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ERIC Number: ED340771
Record Type: RIE
Publication Date: 1990-Dec-21
Pages: 81
Abstractor: N/A
Computers in Educational Assessment: An Opportunity To Restructure Educational Practice.
Bunderson, C. V.; And Others
This paper examines ways in which hardware and software technologies can be used for effective educational assessment. The analysis considers current uses of computer technology in educational assessment and future applications. Computer systems can integrate administration of measurement instruments, presentation of instructional materials, recordkeeping, and management of instructional activities. Computers can provide a new kind of growth environment for classrooms and learning laboratories, and their introduction is a promising way to stimulate productive learning. Models that do not involve teachers, other educators, and students in slow growth will probably not work. It is best to start where users now are, and introduce formative evaluation as a fundamental aspect of implementation. Eight specific recommendations are given for increasing computer use in schools. Three recommendations dealing with the purposes and methods of testing in the schools are: (1) greatly increase the frequency and variety of help services compared to high-stakes assessments, but balance the two; (2) greatly increase the frequency of formative evaluation, and provide funding and incentives to use the evaluation data for ongoing improvement of educational programs; and (3) increase the use of alternate methods of assessment (i.e., that require human judgment and that measure more complex, integrated, and strategic objectives.) Three recommendations dealing with the new infrastructure for Computerized Educational Assessment (CEA) are: (4) foster new item types and uses of portable answer media in order to utilize the current testing infrastructure more creatively; (5) encourage the development of a localized infrastructure of Integrated Learning and Assessment Systems, and the coordinated evolution of central sites for development of help systems and tests, and for research and development; and (6) encourage the professional development of teachers and other professionals who are knowledgeable and skilled about both the human judgment and the technical aspects of CEA, and are skilled at integrating assessment with instruction. Recommendations dealing with policy are: (7) federal and state policy should both provide research and development funds and stimulate private sector investment in improving technology-based assessment practices; and (8) high professional testing standards must be maintained and must continue to evolve for CEA systems. Eight tables present study data, and two illustrative figures are included. (SLD)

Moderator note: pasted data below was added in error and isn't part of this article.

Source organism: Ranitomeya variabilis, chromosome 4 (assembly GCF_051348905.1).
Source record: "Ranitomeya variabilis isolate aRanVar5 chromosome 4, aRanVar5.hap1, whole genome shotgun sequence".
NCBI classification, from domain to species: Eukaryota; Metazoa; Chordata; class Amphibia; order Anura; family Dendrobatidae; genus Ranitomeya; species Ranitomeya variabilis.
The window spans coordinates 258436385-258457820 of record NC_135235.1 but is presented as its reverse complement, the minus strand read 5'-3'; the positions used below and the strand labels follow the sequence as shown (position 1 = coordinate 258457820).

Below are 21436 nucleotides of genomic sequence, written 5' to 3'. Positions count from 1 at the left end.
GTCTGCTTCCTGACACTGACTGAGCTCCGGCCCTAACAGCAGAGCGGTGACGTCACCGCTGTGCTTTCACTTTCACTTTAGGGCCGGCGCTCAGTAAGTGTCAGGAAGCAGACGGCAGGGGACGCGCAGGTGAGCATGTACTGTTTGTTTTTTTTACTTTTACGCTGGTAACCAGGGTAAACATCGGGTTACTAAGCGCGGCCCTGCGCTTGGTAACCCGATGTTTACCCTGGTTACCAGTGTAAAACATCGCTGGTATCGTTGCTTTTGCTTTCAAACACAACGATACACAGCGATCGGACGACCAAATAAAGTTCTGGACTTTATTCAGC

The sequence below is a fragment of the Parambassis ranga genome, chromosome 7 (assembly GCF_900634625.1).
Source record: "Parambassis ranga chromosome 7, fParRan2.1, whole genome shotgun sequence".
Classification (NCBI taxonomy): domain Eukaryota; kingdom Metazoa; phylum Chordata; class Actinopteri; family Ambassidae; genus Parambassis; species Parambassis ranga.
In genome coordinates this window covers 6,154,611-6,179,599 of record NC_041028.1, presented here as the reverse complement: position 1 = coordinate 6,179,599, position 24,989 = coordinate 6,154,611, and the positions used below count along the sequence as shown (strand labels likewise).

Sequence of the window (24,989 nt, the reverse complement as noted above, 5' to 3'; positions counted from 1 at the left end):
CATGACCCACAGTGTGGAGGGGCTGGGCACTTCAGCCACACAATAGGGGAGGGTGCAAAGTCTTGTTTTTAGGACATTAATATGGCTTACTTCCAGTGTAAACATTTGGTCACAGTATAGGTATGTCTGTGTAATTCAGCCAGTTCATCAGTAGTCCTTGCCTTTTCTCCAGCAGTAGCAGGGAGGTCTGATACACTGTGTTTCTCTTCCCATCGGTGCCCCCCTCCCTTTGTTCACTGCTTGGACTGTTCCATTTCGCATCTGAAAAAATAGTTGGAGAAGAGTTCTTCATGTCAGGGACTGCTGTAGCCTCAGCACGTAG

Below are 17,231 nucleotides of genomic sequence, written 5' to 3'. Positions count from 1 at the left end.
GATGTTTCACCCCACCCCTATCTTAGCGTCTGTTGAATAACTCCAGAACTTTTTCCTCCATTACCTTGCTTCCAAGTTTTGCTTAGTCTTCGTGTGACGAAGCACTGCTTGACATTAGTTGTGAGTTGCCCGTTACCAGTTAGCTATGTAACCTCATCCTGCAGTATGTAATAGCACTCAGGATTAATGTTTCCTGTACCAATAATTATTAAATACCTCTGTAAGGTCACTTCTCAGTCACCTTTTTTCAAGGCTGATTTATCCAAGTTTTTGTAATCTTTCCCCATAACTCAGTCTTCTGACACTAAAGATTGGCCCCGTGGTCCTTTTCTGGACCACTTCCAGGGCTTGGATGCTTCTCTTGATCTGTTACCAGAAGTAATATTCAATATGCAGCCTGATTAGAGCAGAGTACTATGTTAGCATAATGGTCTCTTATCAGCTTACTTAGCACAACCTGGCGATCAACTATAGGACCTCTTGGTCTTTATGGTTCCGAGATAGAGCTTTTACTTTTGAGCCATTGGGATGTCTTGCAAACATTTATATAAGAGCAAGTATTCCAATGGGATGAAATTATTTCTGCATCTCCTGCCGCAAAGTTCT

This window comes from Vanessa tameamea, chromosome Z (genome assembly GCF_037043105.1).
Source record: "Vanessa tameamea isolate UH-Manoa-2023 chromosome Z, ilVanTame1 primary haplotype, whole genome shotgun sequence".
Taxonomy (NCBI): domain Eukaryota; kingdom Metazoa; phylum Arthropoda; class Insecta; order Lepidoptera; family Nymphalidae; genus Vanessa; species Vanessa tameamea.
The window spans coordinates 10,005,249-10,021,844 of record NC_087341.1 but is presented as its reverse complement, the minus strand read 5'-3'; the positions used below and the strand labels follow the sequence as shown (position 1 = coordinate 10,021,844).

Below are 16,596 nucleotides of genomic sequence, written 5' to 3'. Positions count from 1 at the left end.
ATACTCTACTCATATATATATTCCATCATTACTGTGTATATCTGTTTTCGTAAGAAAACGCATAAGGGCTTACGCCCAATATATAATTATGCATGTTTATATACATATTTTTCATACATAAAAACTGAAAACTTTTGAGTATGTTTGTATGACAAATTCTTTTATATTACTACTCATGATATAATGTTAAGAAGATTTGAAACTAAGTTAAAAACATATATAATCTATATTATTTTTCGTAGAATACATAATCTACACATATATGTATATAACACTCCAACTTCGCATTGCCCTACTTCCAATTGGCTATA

Publication Type: Reports - Evaluative
Education Level: N/A
Audience: N/A
Language: English
Sponsor: Congress of the U.S., Washington, DC. Office of Technology Assessment.
Authoring Institution: Institute for Computer Uses in Education, Pennington, NJ.
Grant or Contract Numbers: N/A
Note: Contractor report prepared for the Office of Technology Assessment titled "Testing in American Schools: Asking the Right Questions." For related document, see TM 018 025.